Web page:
This review followed the PICO (Patient, Intervention, Comparison, Outcome) framework, Preferred Reporting Items for Systematic Reviews and Meta-Analyses (PRISMA), and Standards for Reporting of Diagnostic Accuracy (STARD) to assess the reporting quality of referenced literature. The initial search was conducted in MEDLINE, EMBASE, and Cochrane Library, supplemented with manual screening of reference lists. The search terms were adapted for specific databases (MEDLINE, EMBASE, Cochrane Library) and focused on the intersection of VR and AR with diagnostic imaging in pediatric and adult populations.

Out of 1,120 references, 14 primary studies were included in this systematic review, encompassing a total of 478 patients. 6/14 (42.9%) focused on children only and 8/14 (57.1%) on children and adults. The studies featured prospective (N=12) and retrospective (N=2) research designs mainly exploring VR and AR applications in preoperative planning, surgical navigation, intraoperative support, pain management, and patient education. The use of VR and AR in radiology in the selected primary papers showed promising results in improving patient experiences and surgical outcomes and indicated potential benefits in terms of patient satisfaction, reduced pain and anxiety, and enhanced surgical precision.

This scoping review highlights potential clinical applications of VR and AR in radiology in pediatric and adult populations. However, more rigorous research is needed to assess cost-effectiveness of these technologies. Standardized reporting guidelines like STARD should be more consistently followed in future studies to enhance research reporting quality.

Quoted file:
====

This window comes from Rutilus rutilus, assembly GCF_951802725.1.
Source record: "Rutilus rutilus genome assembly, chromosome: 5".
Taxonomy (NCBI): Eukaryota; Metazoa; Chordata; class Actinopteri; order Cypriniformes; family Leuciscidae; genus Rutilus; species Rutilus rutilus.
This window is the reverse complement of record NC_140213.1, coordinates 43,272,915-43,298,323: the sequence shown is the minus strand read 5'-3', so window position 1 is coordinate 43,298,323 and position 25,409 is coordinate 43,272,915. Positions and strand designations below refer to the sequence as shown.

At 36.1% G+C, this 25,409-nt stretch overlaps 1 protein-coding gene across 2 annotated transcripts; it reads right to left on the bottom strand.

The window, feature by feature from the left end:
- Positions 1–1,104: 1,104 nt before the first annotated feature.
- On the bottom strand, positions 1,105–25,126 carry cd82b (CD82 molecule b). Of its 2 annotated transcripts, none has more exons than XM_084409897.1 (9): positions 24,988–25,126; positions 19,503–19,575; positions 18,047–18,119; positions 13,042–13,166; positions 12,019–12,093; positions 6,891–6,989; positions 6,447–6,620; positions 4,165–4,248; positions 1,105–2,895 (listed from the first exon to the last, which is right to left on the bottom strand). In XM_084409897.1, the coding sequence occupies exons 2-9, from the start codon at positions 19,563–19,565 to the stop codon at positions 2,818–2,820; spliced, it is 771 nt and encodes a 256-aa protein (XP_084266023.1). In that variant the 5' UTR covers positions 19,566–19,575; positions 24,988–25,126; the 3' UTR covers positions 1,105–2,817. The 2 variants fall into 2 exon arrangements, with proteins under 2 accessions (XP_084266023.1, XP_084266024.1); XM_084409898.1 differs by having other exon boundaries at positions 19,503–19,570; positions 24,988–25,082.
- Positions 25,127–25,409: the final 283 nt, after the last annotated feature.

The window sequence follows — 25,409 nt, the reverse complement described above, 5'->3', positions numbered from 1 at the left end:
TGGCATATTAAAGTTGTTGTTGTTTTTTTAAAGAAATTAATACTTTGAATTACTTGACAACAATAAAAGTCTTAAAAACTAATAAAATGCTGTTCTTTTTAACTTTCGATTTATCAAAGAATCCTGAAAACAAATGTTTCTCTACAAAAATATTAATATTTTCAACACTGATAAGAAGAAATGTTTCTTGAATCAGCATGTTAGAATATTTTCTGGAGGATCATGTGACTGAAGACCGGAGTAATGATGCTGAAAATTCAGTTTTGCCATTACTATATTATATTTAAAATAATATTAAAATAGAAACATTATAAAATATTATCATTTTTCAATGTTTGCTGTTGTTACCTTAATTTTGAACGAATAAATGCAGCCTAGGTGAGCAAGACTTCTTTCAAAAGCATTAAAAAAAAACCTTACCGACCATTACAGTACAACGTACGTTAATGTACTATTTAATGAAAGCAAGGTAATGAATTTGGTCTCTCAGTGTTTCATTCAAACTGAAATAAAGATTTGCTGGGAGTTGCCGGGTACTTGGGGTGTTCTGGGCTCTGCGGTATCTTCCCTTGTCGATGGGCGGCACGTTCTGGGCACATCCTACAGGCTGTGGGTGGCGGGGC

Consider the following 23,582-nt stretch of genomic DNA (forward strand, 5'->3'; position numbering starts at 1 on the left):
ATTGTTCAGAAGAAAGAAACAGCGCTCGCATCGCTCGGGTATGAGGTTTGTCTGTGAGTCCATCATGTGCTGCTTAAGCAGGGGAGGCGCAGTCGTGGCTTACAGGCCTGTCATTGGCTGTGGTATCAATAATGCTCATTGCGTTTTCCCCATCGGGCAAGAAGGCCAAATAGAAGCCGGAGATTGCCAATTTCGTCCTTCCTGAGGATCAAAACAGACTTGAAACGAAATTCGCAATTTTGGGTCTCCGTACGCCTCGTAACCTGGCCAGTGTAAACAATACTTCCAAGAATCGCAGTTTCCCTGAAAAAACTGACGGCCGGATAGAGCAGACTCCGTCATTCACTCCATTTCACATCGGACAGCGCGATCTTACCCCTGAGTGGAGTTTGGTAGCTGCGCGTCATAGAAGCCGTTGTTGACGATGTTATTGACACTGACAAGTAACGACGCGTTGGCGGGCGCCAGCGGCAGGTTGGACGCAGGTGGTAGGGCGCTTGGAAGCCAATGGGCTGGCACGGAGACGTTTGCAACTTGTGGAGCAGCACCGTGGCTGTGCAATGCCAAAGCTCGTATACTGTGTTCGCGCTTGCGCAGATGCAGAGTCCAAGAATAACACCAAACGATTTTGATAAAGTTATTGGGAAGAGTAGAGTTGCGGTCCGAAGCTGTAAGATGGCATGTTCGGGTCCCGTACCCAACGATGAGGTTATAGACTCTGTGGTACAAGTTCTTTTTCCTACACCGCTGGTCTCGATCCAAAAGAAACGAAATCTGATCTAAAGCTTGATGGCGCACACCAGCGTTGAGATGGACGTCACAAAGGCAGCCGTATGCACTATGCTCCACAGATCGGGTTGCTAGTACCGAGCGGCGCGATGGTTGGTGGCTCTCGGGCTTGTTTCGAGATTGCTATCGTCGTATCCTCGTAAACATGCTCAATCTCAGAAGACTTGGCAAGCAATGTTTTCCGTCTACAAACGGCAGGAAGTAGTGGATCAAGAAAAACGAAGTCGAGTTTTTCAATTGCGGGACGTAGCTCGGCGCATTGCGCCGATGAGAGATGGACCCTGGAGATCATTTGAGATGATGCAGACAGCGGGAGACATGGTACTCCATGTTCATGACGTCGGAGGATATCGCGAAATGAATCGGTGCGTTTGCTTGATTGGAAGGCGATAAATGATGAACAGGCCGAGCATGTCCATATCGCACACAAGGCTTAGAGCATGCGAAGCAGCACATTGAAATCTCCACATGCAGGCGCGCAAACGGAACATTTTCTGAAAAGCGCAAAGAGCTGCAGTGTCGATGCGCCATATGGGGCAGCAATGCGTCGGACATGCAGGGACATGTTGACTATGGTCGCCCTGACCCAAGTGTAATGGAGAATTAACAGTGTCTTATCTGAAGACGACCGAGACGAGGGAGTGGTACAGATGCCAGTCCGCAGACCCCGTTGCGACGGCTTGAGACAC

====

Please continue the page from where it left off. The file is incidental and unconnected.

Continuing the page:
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Authors:  Lee Somin , Ola Tolulope , Baffi Henrique , Tsang Brian , Gupta Aaryan , Stimec Jennifer , Doria Andrea

Keywords:  Virtual Reality, Augmented Reality, Clinical Application

Zapala Matthew,  Li Yi,  Belisario Jennifer,  Phelps Andrew,  Courtier Jesse,  Vlasses Christopher

Final Pr. ID: Paper #: 022

Virtual reality (VR) has been used successfully as a psychological preparation tool in the pediatric patient population for elective surgery, oncological procedures and pain management. MRI exams require patients to remain motionless in a small, confined space for extended periods of time creating nervousness and an inability to hold still. VR offers a new way to prepare pediatric patients for MRI through simulations to reduce nervousness and decrease motion, resulting in more successful imaging outcomes. This study is designed to assess if VR simulations of an MRI exam can increase anticipatory knowledge and reduce nervousness in a pediatric cohort. Read More

Authors:  Zapala Matthew , Li Yi , Belisario Jennifer , Phelps Andrew , Courtier Jesse , Vlasses Christopher

Keywords:  Virtual Reality, MRI, Child Life